Steven Valentino

Producer, The New Yorker Radio Hour

Steven Valentino appears in the following:

How OxyContin Was Sold to the Masses

Friday, October 27, 2017

A pharmaceutical sales rep explains how the marketing of OxyContin aggressively pushed to destigmatize opioids, and created an epidemic.

My Mother’s Career at “Playboy”

Friday, October 13, 2017

A mother has a heart-to-heart with her daughter about her decades with “Playboy”—where she felt empowered as a professional, but increasingly uncomfortable with the content.

Bill Rhoden on Black Athletes Taking a Stand (or a Knee)

Friday, October 13, 2017

An ESPN contributor on the history of black athletes bringing politics onto the field.

Roz Chast and Patricia Marx, Ukelele Superstars

Friday, October 06, 2017

Well known as a cartoonist and a humor writer, respectively, Chast and Marx reveal their double lives as a ukelele duo who were superstars in their time.    

Karl Ove Knausgaard on Near-Death Experiences, Raising Kids, Puberty, Brain Surgery, and Turtles

Friday, September 29, 2017

The unlikely literary star goes for a long walk in Central Park with The New Yorker’s Joshua Rothman.    

Julia Louis-Dreyfus Wins Again

Friday, September 22, 2017

Julia Louis-Dreyfus says that the Trump campaign made “Veep,” a satire of Washington, look like “a somber documentary” on the political process.    

Hillary Clinton on the “Clear and Present Danger” of Collusion with Russia

Friday, September 15, 2017

Hillary Clinton harbors no doubts that allies of Donald Trump, as yet unknown, colluded with Russia and WikiLeaks to derail her election.

The Antifa Handbook

Friday, September 08, 2017

The author of a new book about the leftist movement explains why members will resort to violence as a form of political action.

Neil Gorsuch and the Uses of History

Friday, September 01, 2017

Conservative and liberal legal scholars make history their battleground.

Gillian Flynn’s Worst Job

Friday, August 25, 2017

The author of “Gone Girl” and other books puts on a frozen-yogurt costume and wanders the mall, looking for victims.    

John Ridley: “I’ve Got to Believe That People Can Change”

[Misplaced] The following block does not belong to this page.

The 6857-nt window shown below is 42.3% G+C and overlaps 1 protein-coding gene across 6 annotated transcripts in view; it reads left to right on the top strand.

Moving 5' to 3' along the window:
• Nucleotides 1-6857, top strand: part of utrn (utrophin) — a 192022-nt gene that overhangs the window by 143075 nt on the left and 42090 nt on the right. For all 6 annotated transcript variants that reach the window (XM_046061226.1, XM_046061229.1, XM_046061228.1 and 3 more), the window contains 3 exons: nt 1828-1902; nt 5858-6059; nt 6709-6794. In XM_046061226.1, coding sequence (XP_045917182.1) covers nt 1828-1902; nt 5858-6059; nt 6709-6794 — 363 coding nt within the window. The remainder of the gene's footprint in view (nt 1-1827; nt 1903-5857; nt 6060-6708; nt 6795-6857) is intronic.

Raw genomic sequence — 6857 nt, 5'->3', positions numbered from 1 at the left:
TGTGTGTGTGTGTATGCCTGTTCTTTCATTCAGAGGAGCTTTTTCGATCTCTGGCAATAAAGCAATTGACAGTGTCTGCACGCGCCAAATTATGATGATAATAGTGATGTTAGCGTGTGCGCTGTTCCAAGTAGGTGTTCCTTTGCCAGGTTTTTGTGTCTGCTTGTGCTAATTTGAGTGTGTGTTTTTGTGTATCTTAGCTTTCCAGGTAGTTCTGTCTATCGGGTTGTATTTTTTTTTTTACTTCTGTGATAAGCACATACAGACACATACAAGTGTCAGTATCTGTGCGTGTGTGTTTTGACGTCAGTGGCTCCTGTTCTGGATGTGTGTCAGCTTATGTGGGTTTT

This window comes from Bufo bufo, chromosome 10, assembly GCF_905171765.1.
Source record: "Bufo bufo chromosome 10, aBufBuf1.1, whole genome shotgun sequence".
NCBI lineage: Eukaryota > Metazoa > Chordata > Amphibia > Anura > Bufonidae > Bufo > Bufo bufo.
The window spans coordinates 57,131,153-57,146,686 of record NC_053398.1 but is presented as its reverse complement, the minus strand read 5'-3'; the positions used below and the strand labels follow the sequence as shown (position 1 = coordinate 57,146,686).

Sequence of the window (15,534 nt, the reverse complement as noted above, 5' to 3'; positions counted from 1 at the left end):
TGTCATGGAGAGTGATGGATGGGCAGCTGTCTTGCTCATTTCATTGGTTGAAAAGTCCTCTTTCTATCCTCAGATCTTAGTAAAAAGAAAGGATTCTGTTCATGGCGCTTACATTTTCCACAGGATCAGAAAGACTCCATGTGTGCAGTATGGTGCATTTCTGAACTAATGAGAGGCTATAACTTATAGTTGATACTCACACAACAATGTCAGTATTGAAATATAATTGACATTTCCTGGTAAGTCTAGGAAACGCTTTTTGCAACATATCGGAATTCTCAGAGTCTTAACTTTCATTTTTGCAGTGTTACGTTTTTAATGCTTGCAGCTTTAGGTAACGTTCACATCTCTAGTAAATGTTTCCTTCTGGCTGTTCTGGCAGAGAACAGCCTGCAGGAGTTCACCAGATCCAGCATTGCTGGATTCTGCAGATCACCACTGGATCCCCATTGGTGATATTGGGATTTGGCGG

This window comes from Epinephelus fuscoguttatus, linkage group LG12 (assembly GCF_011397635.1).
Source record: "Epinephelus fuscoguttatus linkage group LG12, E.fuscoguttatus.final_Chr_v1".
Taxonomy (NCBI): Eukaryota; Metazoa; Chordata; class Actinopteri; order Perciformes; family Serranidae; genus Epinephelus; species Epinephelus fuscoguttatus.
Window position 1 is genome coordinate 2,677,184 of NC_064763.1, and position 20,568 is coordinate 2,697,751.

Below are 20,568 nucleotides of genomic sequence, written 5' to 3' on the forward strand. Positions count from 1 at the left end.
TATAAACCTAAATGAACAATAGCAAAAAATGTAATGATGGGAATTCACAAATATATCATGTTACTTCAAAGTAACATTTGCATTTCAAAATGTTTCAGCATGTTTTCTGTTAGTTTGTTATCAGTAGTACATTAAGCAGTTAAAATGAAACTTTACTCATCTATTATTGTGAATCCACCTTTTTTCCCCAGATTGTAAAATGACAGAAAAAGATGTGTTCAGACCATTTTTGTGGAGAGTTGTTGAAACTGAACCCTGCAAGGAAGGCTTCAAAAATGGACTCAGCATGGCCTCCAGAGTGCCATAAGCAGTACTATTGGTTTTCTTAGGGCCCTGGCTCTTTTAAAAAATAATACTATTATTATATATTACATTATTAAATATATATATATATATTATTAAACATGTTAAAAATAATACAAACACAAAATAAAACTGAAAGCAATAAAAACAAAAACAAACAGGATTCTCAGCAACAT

Friday, August 25, 2017

The writer of “12 Years a Slave” says that, despite the spectacle of white supremacy on the rise, America can change for the better.

Is Identity Politics Killing the Democratic Party?

Friday, August 25, 2017

The author of "The Once and Future Liberal" describes how he believes Democrats should change tactics if they want to win elections and enact change.

Russian Spies Never Go Out of Style

Friday, August 18, 2017

A former C.I.A. operative writes classic Cold War-style novels about the struggle between East and West.

Kathryn Schulz Picks Three

Friday, August 11, 2017

Kathryn Schulz, a New Yorker staff writer, recommends a country music album, a poet, and a movie about magicians.  

The Case Against Assad

Friday, August 11, 2017

At an undisclosed location in Western Europe, a group called the CIJA is gathering evidence of war crimes perpetrated by the Syrian government.  

Foraging Greens in Central Park

Friday, August 11, 2017

Removing plants from Central Park is illegal. But when Manhattan salad bars are charging up to $8.99 a pound, what’s a thrifty New Yorker to do?  

How to Prosecute a War Criminal

Friday, August 11, 2017

A professor of criminal law joins David Remnick to explain why it's unlikely that Bashar al-Assad will be brought to the International Criminal Court for war crimes.  

Senator Al Franken Really Is Senatorial

Friday, August 04, 2017

Senator Franken and David Remnick discuss the health-care vote, the Russia investigation, and how his sense of humor has been a liability.    

The United States of Texas

Friday, July 28, 2017

Though Texas’s demographics are shifting leftward, its politics are redder than ever. Lawrence Wright argues that the state has become the nation’s bellwether.

A Rookie Reporter in Vietnam Captures the War’s Futility

Friday, July 21, 2017

In 1967, a young writer reported from Vietnam. His eyewitness report on the futility of the war shocked readers.